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Adult film industry trials burnable content

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NSFW A leading US provider of hard-core porn plans to sell downloadable films that customers can turn into DVDs and watch on their TVs. Vivid reckons the approach will increase online sales by attracting punters who'd rather knock one off while watching TV rather than staring at a computer screen.

Piracy fears and the possibility of alienating existing sales channels have caused both porn producers and mainstream Hollywood studios to be reluctant about testing "burnable" films. Attitudes are changing, however, and as with many new areas of technology, such as streaming media and home video, the adult entertainment industry is once again at the forefront of adopting new technology.

Vivid plans to begin selling burnable movies through online distribution service CinemaNow from 8 May. CinemaNow began offering a selection of adult films as streaming media downloads late last year that incorporated features such as pay-per-minute movie rentals. The evolution of this service will see around 30 Vivid titles offered at $19.95 a throw. The downloads will include all the material that features on a DVD, encoded using copy-protection technology in order to deter piracy.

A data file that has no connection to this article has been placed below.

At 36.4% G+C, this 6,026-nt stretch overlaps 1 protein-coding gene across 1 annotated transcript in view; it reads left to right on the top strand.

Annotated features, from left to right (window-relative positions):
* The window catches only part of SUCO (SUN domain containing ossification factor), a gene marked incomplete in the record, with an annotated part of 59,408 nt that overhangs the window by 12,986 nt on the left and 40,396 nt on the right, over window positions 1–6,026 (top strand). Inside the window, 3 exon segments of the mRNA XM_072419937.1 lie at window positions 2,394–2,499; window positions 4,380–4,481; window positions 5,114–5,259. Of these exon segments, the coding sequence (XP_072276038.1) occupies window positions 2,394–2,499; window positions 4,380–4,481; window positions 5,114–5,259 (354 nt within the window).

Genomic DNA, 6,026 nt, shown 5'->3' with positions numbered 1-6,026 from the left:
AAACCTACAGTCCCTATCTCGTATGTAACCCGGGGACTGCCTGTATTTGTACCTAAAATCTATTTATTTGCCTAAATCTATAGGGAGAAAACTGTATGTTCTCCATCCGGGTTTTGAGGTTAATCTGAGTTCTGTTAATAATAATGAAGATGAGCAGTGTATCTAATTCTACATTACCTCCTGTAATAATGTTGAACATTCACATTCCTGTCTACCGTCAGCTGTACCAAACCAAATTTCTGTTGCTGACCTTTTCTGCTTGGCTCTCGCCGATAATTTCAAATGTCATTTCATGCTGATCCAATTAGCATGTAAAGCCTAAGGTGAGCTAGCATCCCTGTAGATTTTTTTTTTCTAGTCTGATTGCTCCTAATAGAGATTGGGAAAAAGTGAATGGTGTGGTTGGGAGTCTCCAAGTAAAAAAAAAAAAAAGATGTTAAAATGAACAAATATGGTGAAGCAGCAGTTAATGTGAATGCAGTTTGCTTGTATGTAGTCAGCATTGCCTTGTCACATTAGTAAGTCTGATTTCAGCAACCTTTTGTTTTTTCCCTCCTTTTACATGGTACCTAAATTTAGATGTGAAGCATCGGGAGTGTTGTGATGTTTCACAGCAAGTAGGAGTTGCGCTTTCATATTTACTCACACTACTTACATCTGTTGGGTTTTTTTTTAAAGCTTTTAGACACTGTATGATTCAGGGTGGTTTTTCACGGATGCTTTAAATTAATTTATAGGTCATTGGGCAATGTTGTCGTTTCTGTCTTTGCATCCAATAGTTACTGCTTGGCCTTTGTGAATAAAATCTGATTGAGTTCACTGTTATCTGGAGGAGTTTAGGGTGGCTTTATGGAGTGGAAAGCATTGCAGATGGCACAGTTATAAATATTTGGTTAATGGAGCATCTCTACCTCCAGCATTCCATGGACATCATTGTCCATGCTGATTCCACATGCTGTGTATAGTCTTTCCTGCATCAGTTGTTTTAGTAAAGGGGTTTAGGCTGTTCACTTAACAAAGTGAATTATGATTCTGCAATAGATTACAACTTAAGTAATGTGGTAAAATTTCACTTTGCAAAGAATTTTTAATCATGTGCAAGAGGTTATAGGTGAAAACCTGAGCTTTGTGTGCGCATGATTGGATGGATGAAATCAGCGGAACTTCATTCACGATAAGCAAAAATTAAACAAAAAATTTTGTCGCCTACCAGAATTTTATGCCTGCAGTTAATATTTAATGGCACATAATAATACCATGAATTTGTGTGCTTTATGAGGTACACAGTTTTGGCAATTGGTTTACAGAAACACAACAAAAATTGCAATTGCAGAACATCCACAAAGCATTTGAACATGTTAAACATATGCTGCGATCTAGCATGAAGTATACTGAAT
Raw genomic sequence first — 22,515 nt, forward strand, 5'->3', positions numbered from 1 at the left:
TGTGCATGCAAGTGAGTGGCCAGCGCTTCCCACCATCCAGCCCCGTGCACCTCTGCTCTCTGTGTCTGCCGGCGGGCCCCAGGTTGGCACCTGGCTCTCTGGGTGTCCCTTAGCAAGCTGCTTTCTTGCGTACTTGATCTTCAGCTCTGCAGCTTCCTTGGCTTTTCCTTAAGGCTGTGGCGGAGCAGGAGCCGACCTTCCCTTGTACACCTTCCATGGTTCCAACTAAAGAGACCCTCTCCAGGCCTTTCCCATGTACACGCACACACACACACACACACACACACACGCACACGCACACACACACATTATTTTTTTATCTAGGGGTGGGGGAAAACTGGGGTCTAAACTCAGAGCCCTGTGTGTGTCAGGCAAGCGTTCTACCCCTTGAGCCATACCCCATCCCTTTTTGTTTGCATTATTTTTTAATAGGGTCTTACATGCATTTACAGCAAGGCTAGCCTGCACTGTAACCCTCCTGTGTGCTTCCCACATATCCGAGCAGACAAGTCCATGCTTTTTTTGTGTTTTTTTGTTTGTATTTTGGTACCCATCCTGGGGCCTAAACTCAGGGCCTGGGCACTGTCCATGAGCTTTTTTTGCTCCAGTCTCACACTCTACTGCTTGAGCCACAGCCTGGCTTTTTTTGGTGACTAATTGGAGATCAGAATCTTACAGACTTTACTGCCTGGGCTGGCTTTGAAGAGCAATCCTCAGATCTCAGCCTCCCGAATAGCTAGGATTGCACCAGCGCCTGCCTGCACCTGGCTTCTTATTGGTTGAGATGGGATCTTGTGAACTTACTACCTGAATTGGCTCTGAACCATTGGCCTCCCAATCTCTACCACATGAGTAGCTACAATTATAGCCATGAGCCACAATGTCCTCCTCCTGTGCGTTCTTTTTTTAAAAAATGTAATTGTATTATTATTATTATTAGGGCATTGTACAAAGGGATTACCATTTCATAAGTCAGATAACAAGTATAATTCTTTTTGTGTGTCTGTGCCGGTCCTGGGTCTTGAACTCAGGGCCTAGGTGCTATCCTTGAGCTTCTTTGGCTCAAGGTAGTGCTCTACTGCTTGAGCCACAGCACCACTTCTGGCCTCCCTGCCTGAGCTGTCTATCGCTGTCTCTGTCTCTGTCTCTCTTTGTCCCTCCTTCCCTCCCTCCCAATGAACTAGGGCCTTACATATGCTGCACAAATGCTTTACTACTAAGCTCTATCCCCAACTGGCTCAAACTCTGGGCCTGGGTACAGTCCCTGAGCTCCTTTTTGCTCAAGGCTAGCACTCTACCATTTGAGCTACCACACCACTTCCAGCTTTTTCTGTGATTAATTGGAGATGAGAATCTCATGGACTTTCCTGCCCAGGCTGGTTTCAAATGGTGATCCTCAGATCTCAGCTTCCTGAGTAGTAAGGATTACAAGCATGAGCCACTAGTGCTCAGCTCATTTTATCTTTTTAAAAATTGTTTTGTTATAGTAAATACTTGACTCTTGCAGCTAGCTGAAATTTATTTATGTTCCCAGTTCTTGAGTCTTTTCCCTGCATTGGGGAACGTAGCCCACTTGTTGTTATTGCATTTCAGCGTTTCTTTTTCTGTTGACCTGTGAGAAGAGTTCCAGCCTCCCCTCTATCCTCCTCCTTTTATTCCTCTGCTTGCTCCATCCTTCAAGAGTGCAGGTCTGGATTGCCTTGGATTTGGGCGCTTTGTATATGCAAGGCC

Mainstream Hollywood is also trialling the technology. Earlier this month, a number of studios agreed to sell films online through CinemaNow and rival service Movielink. Consumers can download and view films including King Kong and Brokeback Mountain using the service. But unlike Vivid's offering, they can't burn content onto DVDs in a form that can be viewed on TV.

Other producers of high-quality smut, such as Red Light District, plan to introduce a similar service. Skin flick studios are interested in pushing online distribution because it helps remove the stigma of buying DVDs from back street stores, while reducing the distribution costs of producers. DVDs account for around 34 per cent of sales in the adult entertainment industry, the global revenue of which hit an estimated $12.6bn last year. ®

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